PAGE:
Browsing Theses by Title
Now showing items 25-28 of 28
The sources of trust: An empirical study of trust and suspension in the Arve valley industrial district(University of Chester, 2013)Strong trust based relationships are one of the pillars of the communitarian model of industrial districts. District literature calls upon trust in order to explain several elements of the model. The existence of trust may explain how a highly fragmented and essentially local value chain reduces transaction costs compared with an integrated firm. It may also allow for closer ties where up to date pertinent information and innovative ideas are transferred between firms. Trusting, long term relationships and district networks are also evoked in the literature as being, in themselves, sources of competitive advantage. Yet despite large sections of district literature calling upon trust to explain the existence and efficiency of industrial districts, few scholars have investigated empirically the sources of trust in local ties. In depth semi-directive interviews with small firm managers in the Arve Valley industrial district near Geneva were analysed in order to examine the context and quality of intra-district relationships (mainly supplier and peers) which were then ompared with extra-district links with clients. The sources of trust are analysed by applying Möllering’s (2006) model of trust based on reason, routine and reflexivity. Findings indicate that managers rely more on a rational calculation of partner’s motives than ‘blind’ adherence to local, historical norms of behaviour. This finding contributes to the view that districts are organizational fields where agents possess large amounts of information about markets, technologies and partners. Managers also demonstrate a willingness to maintain local links over the long term, thus ensuring a crucial element of their firms’ competitive advantage and will adjust their behaviour accordingly. This thesis contributes to district literature by examining detailing the existence and foundations of close intra-district ties created between managers mobilising resources based on cognitive, organisational and geographical proximities. A major contribution to trust literature is the 5 analysis and discussion of the complex interplay between the three antecedents outlined in Möllering’s model in the creation of local trust and proposes that while trust decisions in information rich districts are based more on rational calculation than on local norms and institutions, other trust decisions (with external clients), in the absence of sufficient information are founded on very different bases. This comparison of the foundations of trust in two different contexts highlights the role of identity and routine in the ‘leap of faith’ or suspension of doubt that is trust.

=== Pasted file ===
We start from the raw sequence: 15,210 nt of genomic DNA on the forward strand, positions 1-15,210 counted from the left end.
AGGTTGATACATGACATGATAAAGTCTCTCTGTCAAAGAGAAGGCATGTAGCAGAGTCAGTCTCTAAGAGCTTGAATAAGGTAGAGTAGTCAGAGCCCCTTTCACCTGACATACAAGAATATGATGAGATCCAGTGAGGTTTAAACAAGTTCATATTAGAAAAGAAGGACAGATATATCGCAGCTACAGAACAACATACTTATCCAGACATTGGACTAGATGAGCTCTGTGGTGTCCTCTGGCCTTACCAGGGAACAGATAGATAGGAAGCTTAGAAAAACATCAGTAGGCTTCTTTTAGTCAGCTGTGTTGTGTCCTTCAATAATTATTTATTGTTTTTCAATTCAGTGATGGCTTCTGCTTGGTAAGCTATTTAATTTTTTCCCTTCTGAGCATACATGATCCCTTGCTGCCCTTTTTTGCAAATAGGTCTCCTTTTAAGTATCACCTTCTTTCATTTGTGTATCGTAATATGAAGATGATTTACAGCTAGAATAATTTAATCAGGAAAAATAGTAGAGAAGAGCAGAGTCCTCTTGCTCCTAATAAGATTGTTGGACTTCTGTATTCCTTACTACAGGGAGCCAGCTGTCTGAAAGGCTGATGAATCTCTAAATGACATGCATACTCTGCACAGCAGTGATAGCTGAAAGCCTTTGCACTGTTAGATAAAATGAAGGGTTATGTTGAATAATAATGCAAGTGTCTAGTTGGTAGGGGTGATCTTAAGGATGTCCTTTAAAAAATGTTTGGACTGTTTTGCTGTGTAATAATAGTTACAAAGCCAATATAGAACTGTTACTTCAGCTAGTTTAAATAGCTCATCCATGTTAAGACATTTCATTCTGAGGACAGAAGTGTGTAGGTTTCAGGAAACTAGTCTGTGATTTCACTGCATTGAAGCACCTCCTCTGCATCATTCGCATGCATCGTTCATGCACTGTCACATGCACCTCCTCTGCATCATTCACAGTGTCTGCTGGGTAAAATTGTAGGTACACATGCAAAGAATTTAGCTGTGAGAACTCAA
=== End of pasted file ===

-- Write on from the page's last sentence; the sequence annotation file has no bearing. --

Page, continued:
Towards a collaborative enterprise: The value of stakeholders(University of Chester, 2016-10)Social housing, traditionally provided by not-for-profit (NFP) housing associations, has become increasingly competitive as exchequer subsidy has reduced and the market has opened up to the profit-making private sector. These changes have increased the need for housing associations to engage and collaborate with stakeholders. The author’s research examines stakeholder engagement and collaboration in One Vision Housing, a NFP housing association. A constructivist epistemology, based on an idealist ontology, using primarily inductive logic, is adopted through a case study methodology. Data is collected through interviews, focus groups, surveys, participant observation, direct observation and physical artefacts. The review of literature highlights the relationship between stakeholder theory, stakeholder management, organisational culture, organisational learning and knowledge management. The author has developed a conceptual model in respect of these relationships.